Monday, September 7, 2015

History's turning points

History, defined broadly, means everything -- literally, everything -- that has taken place up to now. To study history, one must somehow break it down or organize it such a way that it makes sense. This can be done in any number of ways. One common way is to examine history by following the most significant individuals, such as Alexander the Great, Julius Caesar, Napoleon, etc. You can study English history by looking at the English monarchs or American history by looking at the presidents.

You can also study history by geographical area, by period (such as, in the United States, the antebellum period, the Civil War, Reconstruction, etc.) or by wars. When I took American history in high school, I got the impression history was primarily the study of war (the French and Indian War, the Revolutionary War, the War of 1812, the Mexican War, the Civil War, etc.) The periods between wars seemed somehow like intermissions.

So I have been interested in listening to Turning Points in American History taught by Holy Cross professor Edward T. O'Donnell, a part of the Great Courses series. He views American history according to 48 turning points where events, instead of continuing in one direction, set off in a new direction. To me, this is a new and lively way of looking at history.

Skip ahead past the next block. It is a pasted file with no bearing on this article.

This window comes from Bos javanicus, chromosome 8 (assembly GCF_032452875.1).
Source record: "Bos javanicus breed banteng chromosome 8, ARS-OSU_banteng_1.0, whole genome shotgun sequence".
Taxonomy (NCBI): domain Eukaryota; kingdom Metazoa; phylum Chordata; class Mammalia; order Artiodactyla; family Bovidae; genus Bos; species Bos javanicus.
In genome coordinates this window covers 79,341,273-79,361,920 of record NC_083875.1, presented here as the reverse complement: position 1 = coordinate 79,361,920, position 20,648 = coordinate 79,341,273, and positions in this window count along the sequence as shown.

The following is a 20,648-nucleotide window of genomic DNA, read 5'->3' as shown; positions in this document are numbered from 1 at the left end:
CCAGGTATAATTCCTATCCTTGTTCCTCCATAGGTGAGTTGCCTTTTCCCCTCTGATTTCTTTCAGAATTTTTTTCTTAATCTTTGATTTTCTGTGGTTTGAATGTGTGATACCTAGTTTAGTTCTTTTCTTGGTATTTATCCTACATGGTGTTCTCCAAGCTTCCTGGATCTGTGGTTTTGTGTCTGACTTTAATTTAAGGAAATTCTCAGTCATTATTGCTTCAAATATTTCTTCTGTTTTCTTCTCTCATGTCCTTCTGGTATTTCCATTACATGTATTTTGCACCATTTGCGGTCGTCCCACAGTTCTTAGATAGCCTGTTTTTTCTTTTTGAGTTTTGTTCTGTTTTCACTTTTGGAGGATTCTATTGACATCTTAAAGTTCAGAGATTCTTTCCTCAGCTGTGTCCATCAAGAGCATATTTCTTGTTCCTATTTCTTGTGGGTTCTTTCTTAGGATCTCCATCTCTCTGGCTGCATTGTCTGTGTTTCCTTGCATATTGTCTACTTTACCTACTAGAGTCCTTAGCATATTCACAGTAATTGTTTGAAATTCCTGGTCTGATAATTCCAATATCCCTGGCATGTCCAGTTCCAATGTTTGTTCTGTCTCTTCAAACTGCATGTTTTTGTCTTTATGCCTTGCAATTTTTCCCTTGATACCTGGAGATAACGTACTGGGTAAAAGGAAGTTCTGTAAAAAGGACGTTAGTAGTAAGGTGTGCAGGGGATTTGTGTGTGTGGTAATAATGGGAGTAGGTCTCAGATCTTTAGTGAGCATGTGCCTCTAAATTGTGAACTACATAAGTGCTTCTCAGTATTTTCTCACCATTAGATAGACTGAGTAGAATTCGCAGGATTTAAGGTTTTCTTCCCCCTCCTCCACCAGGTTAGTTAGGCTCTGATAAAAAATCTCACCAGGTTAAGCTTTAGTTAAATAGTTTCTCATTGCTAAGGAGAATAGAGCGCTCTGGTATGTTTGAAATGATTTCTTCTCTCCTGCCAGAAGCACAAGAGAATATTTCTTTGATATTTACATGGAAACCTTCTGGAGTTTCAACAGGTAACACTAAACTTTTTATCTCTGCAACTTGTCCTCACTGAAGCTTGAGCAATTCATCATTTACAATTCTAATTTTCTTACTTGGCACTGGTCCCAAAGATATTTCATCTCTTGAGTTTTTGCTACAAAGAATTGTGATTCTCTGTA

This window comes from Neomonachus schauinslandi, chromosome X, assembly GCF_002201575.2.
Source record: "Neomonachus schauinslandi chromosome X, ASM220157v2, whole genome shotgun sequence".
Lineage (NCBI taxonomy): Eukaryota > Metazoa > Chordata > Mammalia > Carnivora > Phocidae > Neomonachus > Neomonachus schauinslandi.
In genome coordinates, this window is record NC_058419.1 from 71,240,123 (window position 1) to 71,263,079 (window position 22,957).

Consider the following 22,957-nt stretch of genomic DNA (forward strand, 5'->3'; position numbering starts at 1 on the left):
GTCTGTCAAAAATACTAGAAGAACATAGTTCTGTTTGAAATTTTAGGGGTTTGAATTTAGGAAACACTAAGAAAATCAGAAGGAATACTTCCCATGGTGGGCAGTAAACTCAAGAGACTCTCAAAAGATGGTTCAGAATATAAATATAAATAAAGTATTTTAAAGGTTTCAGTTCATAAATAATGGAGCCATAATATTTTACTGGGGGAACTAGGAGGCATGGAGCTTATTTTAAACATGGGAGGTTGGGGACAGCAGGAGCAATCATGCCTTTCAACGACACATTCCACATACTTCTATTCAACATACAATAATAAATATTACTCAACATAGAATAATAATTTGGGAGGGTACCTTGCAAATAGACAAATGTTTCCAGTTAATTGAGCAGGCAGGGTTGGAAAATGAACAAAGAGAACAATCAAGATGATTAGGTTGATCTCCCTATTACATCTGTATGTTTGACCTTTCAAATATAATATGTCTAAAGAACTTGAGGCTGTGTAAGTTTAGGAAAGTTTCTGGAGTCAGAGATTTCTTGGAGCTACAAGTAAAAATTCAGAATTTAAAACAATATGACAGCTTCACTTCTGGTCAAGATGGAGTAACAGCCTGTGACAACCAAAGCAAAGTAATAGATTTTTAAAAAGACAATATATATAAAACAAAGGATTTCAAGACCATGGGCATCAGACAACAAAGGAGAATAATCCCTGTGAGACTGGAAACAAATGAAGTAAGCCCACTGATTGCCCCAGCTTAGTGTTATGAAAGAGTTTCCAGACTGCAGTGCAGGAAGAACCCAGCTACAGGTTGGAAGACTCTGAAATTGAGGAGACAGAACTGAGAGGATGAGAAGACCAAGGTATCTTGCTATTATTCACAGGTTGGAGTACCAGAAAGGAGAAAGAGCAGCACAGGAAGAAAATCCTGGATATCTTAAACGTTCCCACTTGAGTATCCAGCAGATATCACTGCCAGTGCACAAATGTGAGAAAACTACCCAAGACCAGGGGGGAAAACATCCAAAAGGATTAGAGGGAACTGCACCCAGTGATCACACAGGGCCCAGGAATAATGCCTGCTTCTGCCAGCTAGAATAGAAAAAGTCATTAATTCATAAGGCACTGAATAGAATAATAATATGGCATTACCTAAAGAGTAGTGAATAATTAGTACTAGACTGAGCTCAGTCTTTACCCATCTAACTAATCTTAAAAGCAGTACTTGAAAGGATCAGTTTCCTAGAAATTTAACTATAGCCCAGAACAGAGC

O'Donnell makes it clear, unlike traditional histories, that ordinary Americans, not just major figures, shape history. The migration of Americans out west because of the Homestead Act or of freed slaves to the North after the Civil War played a key role in making the country what it is today. Today being Labor Day in the U.S., O'Donnell's lectures on the labor movement need to be mentioned.

He has relatively little to say about America's wars. He considers the battle of Saratoga the turning point of the Revolution, and the Battle of Antietam the turning point of the Civil War, so those are the battles he talks about. George Washington was not at Saratoga, and Ulysses S. Grant was not at Antietam, so these two generals, credited in most histories with winning these wars, get very little attention here. World War I is hardly mentioned at all, and Word War II is covered in a discussion of the Battle of Midway, although another lecture focuses on the Manhattan Project.

Meanwhile, some developments that have been ignored in broad histories of the country get lectures of their own here. These include the invention of baseball and the defeat of hookworm in the American South.

There may be no ideal way to teach history, but I think this professor has hit on a strategy that covers a lot of ground in a way that, at least for this student, makes history fascinating.

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